HISTORY'S DEMARCATION PROBLEM
Article first published online: 1 MAY 2012
© 2012 Wesleyan University
History and Theory
Volume 51, Issue 2, pages 270–279, May 2012
How to Cite
Tyynelä, J. and De Mey, T. (2012), HISTORY'S DEMARCATION PROBLEM. History and Theory, 51: 270–279. doi: 10.1111/j.1468-2303.2012.00625.x
- Issue published online: 1 MAY 2012
- Article first published online: 1 MAY 2012
- possible worlds semantics;
- counterfactual history;
- historical fiction;
- narrative history
In his 1998 book Heterocosmica: Fiction and Possible Worlds, Lubomír Doležel put forth a theory of narrative fiction based on the interdisciplinary framework of possible worlds. In Possible Worlds of Fiction and History: The Postmodern Stage, Doležel takes his earlier theory further and applies it to historiography as well, with the specific aim of showing how the study of history might be defended against the postmodern challenge via the use of possible worlds (PW) semantics. Doležel's book is essentially an argument against the postmodern views expressed by Roland Barthes and Hayden White, who have claimed that fundamentally, there is no difference between fictional and historical narratives. According to Doležel, this difference can be saved if the focus of attention is shifted from the textual features of these narratives to the fictional or historical worlds that the narratives project.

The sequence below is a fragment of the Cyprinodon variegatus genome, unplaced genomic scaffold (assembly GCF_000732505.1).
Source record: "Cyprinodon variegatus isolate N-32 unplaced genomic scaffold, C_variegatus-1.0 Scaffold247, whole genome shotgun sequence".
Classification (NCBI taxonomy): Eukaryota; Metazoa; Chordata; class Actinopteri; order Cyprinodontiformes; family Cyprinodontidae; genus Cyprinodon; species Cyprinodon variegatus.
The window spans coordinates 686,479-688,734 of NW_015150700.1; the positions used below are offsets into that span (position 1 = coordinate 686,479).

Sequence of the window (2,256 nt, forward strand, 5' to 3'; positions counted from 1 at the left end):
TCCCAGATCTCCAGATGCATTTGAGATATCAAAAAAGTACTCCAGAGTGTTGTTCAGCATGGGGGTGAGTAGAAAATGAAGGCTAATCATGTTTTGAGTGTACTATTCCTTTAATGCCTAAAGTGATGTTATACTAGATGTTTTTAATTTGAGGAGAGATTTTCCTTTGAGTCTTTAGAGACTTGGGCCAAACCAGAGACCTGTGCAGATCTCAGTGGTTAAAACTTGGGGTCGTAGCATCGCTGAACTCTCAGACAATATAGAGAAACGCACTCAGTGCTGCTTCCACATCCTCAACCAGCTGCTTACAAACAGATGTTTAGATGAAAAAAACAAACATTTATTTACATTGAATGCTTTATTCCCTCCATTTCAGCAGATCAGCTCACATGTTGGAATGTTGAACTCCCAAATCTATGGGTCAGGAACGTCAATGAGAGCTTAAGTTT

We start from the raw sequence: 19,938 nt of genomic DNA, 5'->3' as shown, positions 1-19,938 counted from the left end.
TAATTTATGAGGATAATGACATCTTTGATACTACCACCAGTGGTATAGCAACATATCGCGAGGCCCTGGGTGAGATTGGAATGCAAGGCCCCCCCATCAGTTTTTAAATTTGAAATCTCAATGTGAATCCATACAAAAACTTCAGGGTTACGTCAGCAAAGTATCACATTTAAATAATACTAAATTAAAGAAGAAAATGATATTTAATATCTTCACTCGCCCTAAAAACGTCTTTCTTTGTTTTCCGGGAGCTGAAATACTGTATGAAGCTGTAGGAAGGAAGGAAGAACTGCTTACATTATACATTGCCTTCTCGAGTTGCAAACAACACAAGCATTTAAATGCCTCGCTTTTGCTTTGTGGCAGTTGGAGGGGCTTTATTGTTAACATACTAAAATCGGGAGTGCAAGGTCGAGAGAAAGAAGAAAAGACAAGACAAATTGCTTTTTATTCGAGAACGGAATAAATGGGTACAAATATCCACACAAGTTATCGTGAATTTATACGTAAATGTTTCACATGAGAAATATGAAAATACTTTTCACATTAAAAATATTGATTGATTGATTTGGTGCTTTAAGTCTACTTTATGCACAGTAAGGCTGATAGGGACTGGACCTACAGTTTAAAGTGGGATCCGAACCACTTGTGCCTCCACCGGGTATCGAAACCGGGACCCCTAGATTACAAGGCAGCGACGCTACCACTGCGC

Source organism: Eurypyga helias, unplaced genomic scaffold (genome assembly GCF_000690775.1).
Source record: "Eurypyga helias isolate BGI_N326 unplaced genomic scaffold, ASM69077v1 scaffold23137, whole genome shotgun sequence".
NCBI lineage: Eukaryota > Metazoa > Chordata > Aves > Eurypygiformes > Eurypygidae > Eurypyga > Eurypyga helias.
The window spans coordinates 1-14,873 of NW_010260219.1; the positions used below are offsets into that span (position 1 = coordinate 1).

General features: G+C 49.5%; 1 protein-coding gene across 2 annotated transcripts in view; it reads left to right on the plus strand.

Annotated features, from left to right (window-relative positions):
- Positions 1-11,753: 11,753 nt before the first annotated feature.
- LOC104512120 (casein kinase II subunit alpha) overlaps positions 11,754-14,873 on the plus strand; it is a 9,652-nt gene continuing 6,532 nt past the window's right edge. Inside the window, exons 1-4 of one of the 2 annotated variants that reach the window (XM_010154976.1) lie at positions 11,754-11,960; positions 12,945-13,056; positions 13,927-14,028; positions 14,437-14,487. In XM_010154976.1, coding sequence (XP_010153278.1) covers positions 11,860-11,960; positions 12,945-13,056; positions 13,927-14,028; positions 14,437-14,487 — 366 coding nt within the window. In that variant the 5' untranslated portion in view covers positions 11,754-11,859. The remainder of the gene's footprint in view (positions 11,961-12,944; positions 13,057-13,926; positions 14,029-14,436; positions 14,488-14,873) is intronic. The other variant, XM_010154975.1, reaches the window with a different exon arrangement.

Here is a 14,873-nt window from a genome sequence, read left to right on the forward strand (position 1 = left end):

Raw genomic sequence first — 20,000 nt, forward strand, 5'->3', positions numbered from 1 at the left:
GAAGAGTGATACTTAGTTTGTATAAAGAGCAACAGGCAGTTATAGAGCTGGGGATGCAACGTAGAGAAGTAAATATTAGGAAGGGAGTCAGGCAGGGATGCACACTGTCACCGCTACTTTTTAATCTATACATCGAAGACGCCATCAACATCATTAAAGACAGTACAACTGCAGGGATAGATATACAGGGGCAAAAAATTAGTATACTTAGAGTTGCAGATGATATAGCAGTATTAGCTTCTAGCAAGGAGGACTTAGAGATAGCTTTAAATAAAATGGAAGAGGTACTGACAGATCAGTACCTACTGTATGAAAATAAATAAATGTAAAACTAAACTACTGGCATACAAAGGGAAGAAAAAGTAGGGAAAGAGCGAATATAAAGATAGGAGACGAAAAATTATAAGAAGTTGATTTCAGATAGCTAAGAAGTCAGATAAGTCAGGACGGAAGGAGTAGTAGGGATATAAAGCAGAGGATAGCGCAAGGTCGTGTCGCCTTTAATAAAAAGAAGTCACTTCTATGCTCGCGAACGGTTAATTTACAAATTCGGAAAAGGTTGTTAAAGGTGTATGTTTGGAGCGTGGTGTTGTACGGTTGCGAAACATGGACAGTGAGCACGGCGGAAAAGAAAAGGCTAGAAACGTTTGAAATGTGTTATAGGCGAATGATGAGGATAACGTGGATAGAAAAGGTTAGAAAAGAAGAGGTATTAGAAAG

Doležel's comparison of fictional and historical worlds to each other is quite illuminating and thorough. However, the question remains whether the application of PW semantics does anything besides offering a detailed analysis of the structure of the different types of narrative worlds. After all, one should not overlook the perhaps more practical way of differentiating between historical and fictional narratives through their institutional status. Furthermore, we argue that by focusing on the properties of the end products, that is, the resulting narratives, Doležel concedes too much to postmodernists. A stronger way to give postmodernists a taste of their own medicine would be to argue that the rules that historians follow in the process of generating, constructing, and evaluating weighed causal explanations (or historical models of the past) are fundamentally different from whatever rules govern the generation and construction of fiction.